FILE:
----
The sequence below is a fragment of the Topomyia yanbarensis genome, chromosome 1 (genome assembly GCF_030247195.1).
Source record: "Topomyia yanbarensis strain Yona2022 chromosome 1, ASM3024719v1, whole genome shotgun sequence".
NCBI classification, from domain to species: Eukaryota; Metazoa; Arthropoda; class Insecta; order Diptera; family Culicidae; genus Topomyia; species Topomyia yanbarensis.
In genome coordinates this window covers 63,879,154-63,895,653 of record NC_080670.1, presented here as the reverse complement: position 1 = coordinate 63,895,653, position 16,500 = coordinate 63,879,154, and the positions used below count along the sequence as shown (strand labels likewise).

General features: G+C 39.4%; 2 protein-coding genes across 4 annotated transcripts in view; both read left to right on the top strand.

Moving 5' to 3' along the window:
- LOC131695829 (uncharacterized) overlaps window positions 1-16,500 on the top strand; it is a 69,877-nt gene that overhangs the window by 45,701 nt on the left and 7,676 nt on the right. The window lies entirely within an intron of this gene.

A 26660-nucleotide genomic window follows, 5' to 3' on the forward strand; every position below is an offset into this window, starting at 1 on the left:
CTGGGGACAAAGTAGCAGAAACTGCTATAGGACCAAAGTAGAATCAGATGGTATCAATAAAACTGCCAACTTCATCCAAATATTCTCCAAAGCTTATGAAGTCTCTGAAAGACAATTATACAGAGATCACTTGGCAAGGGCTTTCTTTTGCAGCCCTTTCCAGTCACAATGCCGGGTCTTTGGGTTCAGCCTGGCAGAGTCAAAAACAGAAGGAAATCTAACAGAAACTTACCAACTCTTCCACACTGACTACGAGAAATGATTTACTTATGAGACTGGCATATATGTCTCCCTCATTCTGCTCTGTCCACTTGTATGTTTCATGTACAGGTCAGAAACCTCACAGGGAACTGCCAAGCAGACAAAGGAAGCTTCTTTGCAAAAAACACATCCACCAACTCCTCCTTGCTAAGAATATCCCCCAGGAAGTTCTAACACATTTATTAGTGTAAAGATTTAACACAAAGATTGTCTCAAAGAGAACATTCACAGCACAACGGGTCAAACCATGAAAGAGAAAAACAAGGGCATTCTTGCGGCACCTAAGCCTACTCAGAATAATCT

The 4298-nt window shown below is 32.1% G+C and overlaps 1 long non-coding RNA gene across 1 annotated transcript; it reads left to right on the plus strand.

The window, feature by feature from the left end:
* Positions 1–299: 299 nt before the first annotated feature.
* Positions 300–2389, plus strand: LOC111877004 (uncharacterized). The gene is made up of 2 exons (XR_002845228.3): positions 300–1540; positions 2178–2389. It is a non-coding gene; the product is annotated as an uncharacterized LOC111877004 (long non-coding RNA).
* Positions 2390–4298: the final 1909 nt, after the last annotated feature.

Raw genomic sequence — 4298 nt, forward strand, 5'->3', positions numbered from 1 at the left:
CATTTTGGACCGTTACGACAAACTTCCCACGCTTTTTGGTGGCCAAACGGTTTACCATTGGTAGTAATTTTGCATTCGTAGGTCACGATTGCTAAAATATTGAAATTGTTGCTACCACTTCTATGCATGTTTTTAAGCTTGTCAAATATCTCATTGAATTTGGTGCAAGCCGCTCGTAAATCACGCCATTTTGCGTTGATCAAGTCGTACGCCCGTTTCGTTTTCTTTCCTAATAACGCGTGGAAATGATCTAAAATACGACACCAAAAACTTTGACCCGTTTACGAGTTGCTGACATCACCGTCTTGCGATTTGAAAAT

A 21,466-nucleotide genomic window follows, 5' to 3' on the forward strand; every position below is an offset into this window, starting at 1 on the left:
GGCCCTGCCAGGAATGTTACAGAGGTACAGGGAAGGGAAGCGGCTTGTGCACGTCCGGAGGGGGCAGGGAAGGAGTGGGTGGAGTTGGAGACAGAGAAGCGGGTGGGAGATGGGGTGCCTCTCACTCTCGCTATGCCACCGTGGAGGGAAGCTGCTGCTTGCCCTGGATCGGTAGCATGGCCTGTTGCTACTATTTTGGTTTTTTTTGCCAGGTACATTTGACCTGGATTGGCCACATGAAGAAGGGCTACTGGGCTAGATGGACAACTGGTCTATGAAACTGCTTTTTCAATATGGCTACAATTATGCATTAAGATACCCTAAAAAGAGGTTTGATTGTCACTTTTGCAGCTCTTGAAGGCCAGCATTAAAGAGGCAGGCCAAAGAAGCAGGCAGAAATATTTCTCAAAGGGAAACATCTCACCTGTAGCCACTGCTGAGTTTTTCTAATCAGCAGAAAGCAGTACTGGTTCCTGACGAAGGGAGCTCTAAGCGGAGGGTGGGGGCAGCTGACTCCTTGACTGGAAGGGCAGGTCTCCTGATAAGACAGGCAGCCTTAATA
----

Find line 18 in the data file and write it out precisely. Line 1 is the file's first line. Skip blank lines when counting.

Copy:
GGCCCTGCCAGGAATGTTACAGAGGTACAGGGAAGGGAAGCGGCTTGTGCACGTCCGGAGGGGGCAGGGAAGGAGTGGGTGGAGTTGGAGACAGAGAAGCGGGTGGGAGATGGGGTGCCTCTCACTCTCGCTATGCCACCGTGGAGGGAAGCTGCTGCTTGCCCTGGATCGGTAGCATGGCCTGTTGCTACTATTTTGGTTTTTTTTGCCAGGTACATTTGACCTGGATTGGCCACATGAAGAAGGGCTACTGGGCTAGATGGACAACTGGTCTATGAAACTGCTTTTTCAATATGGCTACAATTATGCATTAAGATACCCTAAAAAGAGGTTTGATTGTCACTTTTGCAGCTCTTGAAGGCCAGCATTAAAGAGGCAGGCCAAAGAAGCAGGCAGAAATATTTCTCAAAGGGAAACATCTCACCTGTAGCCACTGCTGAGTTTTTCTAATCAGCAGAAAGCAGTACTGGTTCCTGACGAAGGGAGCTCTAAGCGGAGGGTGGGGGCAGCTGACTCCTTGACTGGAAGGGCAGGTCTCCTGATAAGACAGGCAGCCTTAATA